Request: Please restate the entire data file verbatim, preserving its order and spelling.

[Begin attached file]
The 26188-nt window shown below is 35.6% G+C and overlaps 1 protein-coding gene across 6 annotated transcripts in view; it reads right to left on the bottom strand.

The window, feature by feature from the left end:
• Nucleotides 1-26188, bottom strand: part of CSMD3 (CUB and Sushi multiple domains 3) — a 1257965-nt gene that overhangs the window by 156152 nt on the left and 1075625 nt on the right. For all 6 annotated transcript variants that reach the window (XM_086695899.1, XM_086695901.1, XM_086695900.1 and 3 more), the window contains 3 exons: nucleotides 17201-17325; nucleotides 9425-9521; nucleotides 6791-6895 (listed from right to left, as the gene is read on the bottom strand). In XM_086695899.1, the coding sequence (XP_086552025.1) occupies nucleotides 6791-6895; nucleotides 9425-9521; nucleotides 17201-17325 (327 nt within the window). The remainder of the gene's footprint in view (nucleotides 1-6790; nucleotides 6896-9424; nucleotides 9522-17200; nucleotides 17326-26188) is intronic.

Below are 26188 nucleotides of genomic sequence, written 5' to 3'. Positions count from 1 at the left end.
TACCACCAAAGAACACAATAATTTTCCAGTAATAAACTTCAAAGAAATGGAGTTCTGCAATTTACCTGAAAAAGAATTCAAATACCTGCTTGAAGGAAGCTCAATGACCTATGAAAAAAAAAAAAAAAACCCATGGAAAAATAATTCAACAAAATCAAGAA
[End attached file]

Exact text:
The 26188-nt window shown below is 35.6% G+C and overlaps 1 protein-coding gene across 6 annotated transcripts in view; it reads right to left on the bottom strand.

The window, feature by feature from the left end:
• Nucleotides 1-26188, bottom strand: part of CSMD3 (CUB and Sushi multiple domains 3) — a 1257965-nt gene that overhangs the window by 156152 nt on the left and 1075625 nt on the right. For all 6 annotated transcript variants that reach the window (XM_086695899.1, XM_086695901.1, XM_086695900.1 and 3 more), the window contains 3 exons: nucleotides 17201-17325; nucleotides 9425-9521; nucleotides 6791-6895 (listed from right to left, as the gene is read on the bottom strand). In XM_086695899.1, the coding sequence (XP_086552025.1) occupies nucleotides 6791-6895; nucleotides 9425-9521; nucleotides 17201-17325 (327 nt within the window). The remainder of the gene's footprint in view (nucleotides 1-6790; nucleotides 6896-9424; nucleotides 9522-17200; nucleotides 17326-26188) is intronic.

Below are 26188 nucleotides of genomic sequence, written 5' to 3'. Positions count from 1 at the left end.
TACCACCAAAGAACACAATAATTTTCCAGTAATAAACTTCAAAGAAATGGAGTTCTGCAATTTACCTGAAAAAGAATTCAAATACCTGCTTGAAGGAAGCTCAATGACCTATGAAAAAAAAAAAAAAAACCCATGGAAAAATAATTCAACAAAATCAAGAA